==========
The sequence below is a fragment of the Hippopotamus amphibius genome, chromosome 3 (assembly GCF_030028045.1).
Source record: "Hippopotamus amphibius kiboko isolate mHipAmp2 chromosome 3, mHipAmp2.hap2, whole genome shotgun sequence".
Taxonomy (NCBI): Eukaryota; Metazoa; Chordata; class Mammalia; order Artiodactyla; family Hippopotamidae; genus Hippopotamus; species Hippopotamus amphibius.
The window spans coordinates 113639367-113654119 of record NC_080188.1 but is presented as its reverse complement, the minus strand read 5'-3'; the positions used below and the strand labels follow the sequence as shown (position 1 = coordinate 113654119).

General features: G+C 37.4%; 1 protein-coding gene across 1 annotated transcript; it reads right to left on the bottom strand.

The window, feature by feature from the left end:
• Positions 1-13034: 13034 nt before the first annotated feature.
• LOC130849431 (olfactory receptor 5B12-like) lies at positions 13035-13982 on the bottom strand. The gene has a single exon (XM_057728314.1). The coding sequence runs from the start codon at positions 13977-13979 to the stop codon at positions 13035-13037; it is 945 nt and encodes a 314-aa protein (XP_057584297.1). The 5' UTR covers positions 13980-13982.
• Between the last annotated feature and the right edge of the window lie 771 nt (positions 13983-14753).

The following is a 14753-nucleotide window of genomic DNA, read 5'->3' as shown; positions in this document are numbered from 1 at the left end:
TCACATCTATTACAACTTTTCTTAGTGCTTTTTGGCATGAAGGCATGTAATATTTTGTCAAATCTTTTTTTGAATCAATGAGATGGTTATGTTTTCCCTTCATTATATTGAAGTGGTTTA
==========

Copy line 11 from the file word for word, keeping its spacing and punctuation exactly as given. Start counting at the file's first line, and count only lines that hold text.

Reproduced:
TCACATCTATTACAACTTTTCTTAGTGCTTTTTGGCATGAAGGCATGTAATATTTTGTCAAATCTTTTTTTGAATCAATGAGATGGTTATGTTTTCCCTTCATTATATTGAAGTGGTTTA